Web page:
Ferrari 250 Lusso Competizione
The following is an edited extract from Auto Italia magazine, September 2004. For access to the full feature, plus articles on the Alfa Romeo Giulietta 50th Anniversary, a travel feature on Modena, the new Fiat Barchetta and much more, see www.auto-italia.co.uk
“Beauty is a consequential thing, a by-product of solving problems correctly.” So said Joseph Esherick, an American architect. Well if that’s the case, Enzo and Pininfarina were right on the button. What you see here is possibly the most beautiful car in the world. I’ll pause here to allow an argument to start. Anyway, what problem might they have had to solve along the way?
Back in 1962, disregarding F1, everything down Maranello way seemed pretty cosy. The 250 line of cars was proving not only a good money-spinner but also the variants were efficiently winning anything in motorsport that was going. The GTO was into the first year of its ‘win everything from long-distance track races to special-stage rallies’ lifecycle, the GT Short Wheelbase was just beginning to wind down after doing much the same and could still be relied upon to pick up the pieces, where necessary, if an Omologato failed. On the open roads of the world Enzo’s realisation that he needed to start production of a Ferrari for well-heeled customers who just wanted to drive places had paid dividends, especially as he also had the racing bills to pay. Having started the 250GT line in the mid 1950s he had capitalised on the world’s growing affluence and consolidated his factory’s increasingly strong position by introducing the GTE 2+2. By the time of our featured car’s arrival the GTE was well on the way to racking up nearly 1000 sales; a massive number by contemporary standards. Even customers with a desire for wind in their hair, or who just wanted to make sure that everyone saw who had just bought a Fazzaz, were more than satisfied by the California spiders.
Despite all this, back at base, Enzo was getting vibes. Feedback from agents suggested that despite the fact that he appeared to have all the corners covered, there was still room for another model to entice a further socio-economic niche through the showroom doors.
What he hadn’t got in his line-up was a luxury express; a Ferrari that was clearly part of the family but one that had a wow factor all of its own. One that had DRG, or down-the-road graphics, as a Vauxhall stylist once described a car you could pick out from the traffic 100 metres away.
So he got in touch with old mate Battista Pinin Farina – and the relationship really was very close. Between them they decided that a two-seater coupe based on the 2400mm Short Wheelbase chassis would be the perfect basis for the new project. As there was no intention that this would ever be a competition car, Pinin Farina could go to town on the styling and detailing. Even so, it was to be fitted with the rear suspension from the GTO so it would be no slouch when an owner decided he had to press on. Launched at the 1962 Paris Show, the newcomer came to be known as the Lusso.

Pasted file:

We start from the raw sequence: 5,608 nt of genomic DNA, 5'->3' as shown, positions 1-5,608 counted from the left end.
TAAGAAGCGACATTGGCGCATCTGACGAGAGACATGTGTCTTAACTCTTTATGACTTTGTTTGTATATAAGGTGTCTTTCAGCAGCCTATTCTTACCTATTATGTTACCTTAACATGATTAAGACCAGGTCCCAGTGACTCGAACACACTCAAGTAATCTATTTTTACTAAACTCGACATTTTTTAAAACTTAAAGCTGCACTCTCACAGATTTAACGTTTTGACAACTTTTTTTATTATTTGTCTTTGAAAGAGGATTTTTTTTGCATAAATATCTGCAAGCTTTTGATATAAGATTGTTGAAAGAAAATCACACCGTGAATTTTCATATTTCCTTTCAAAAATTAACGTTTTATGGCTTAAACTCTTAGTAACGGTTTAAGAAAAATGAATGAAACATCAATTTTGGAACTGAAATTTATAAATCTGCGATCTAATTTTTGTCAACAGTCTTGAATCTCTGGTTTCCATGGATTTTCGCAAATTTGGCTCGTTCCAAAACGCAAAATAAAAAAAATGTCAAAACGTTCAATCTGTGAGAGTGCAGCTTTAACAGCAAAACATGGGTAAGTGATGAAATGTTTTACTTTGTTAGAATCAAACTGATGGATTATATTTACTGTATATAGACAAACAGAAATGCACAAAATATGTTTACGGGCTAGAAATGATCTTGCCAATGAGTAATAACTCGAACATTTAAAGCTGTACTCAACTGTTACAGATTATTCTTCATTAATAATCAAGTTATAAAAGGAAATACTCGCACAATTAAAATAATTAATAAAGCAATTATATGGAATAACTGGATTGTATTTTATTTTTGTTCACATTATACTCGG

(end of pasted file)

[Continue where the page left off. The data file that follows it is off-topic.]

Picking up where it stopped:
Few Lussos were used in combat on race tracks and special stages in the way our featured car has been. Those few that have, have given their owners a great deal of satisfaction. In 1964 the Swiss Charly Muller and Heini Walter had the former’s car uprated at the factory and then took part in the Tour de France, finishing 13th overall. Later, in ’64 and ’65, two Lussos were entered and run in the tough Targa Florio, the first finishing 14th.
Paul Osborn, owner of this car, chassis 5031GT, one of only 20 to 30 right-hand drive Lussos made, wanted to take part in some of today’s historic competitive events. Normally, when it came to Ferraris, these were the preserve of its sibling 250 GTOs and SWBs but the prices of both were way beyond the reach of normal members of the public. Paul was not to be dissuaded from taking part and at a price less than a tenth that of an Omologato but with essentially similar V12 and chassis, the Lusso made a lot of sense. It is also different and early reticence by organisers has now changed to a big welcome for the car.
Paul’s early experiences with 5031 included the Tour Auto and a rally in Australia as well as Historic GT races at Silverstone. All these provided some success and more importantly great experiences and a lot of fun. Eventually the rough and tumble of competition prompted a spell in the workshops to refresh the mechanicals and preserve those beautiful lines. One thing led to another, as they do, and la belle dame emerged some months later in the pristine condition you see here. Back in the fray, the first event for the revitalised car was the 2002 Goodwood Revival meeting where 5031 was honoured to have no less than Grand Prix and Le Mans winner Johnny Herbert as one of her pilots. To ready her for a return to the Revival in 2003 the opportunity was taken to send the car to suspension and handling expert, as well as ex-Autodelta works driver, Rhoddy Harvey-Bailey. The car was lowered all round and a thicker anti-roll bar added at the front. The result, according to Tony Dron who tried it on the same day that we were at Goodwood, is that it now handles so well it could probably do with a little more power.
So beauty is more than skin deep here and certainly not just a consequence of Pininfarina solving a problem correctly. No, it’s the happy result of both his and Maranello’s skills at their best.
Words and Pictures courtesy of Peter Collins, Phil Ward and Auto Italia magazine.
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